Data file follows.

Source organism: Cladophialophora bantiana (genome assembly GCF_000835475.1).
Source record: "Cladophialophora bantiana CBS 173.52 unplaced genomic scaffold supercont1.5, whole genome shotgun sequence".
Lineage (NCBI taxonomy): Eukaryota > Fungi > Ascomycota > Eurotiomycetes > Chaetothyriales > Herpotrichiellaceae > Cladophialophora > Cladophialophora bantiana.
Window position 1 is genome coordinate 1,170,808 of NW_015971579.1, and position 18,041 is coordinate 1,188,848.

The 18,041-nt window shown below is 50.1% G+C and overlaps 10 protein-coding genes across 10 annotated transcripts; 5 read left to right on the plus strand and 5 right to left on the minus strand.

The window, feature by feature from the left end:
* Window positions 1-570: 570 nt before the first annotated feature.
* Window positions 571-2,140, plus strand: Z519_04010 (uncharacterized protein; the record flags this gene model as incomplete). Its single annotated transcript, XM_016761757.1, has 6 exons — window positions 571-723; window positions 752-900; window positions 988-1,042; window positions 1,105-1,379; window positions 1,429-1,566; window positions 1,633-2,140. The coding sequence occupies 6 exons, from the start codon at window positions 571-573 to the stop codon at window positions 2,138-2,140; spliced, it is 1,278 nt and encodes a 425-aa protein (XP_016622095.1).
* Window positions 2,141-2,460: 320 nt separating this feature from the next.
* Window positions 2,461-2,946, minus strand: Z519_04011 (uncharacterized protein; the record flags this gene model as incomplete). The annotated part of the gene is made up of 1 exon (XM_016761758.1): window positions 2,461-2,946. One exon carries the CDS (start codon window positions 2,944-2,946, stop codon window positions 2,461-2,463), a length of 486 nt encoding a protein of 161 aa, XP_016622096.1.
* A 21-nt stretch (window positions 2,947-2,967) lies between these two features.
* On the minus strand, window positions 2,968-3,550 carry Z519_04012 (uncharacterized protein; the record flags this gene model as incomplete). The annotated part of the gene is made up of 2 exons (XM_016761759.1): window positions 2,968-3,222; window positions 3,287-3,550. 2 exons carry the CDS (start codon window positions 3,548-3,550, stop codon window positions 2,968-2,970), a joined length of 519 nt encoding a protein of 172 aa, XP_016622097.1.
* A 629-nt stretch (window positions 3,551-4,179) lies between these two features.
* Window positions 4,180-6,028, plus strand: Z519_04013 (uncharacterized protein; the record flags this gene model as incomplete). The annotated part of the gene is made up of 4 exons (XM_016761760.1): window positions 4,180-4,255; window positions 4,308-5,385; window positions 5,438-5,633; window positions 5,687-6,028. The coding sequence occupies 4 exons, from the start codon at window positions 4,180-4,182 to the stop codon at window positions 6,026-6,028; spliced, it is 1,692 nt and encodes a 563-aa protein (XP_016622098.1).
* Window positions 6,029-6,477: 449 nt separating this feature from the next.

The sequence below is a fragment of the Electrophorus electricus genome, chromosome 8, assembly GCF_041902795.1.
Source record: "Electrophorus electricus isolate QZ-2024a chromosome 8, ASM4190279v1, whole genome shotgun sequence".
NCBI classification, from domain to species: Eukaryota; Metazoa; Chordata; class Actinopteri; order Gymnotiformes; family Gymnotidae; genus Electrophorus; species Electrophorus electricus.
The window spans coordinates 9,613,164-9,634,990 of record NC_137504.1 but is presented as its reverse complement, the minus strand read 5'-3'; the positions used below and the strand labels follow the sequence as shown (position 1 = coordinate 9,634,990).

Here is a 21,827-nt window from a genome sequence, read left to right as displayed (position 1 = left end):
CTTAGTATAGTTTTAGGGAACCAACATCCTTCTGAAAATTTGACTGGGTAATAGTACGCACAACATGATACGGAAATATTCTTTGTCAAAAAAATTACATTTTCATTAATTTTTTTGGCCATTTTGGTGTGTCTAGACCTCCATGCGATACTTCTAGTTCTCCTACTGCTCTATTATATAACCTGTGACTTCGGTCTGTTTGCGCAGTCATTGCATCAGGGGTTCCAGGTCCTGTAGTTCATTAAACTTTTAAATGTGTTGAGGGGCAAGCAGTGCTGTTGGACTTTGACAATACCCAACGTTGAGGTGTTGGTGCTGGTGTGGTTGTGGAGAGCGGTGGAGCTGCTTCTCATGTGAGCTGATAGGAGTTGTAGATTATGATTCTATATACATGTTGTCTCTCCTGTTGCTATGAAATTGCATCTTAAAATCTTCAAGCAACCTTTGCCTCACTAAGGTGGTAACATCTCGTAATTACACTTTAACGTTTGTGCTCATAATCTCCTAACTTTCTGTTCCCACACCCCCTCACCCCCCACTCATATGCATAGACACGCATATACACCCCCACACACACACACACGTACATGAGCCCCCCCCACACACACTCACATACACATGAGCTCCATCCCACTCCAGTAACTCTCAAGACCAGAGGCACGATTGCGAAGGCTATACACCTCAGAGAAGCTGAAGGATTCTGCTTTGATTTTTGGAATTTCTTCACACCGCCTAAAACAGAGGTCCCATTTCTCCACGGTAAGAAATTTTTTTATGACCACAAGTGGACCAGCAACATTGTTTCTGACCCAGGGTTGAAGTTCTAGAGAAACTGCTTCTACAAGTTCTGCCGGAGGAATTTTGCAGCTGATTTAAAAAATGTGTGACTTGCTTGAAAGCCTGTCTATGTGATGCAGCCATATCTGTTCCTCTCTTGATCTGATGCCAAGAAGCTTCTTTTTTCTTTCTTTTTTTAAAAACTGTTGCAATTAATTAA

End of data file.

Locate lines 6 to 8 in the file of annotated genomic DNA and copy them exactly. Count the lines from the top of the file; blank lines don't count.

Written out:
The window, feature by feature from the left end:
* Window positions 1-570: 570 nt before the first annotated feature.
* Window positions 571-2,140, plus strand: Z519_04010 (uncharacterized protein; the record flags this gene model as incomplete). Its single annotated transcript, XM_016761757.1, has 6 exons — window positions 571-723; window positions 752-900; window positions 988-1,042; window positions 1,105-1,379; window positions 1,429-1,566; window positions 1,633-2,140. The coding sequence occupies 6 exons, from the start codon at window positions 571-573 to the stop codon at window positions 2,138-2,140; spliced, it is 1,278 nt and encodes a 425-aa protein (XP_016622095.1).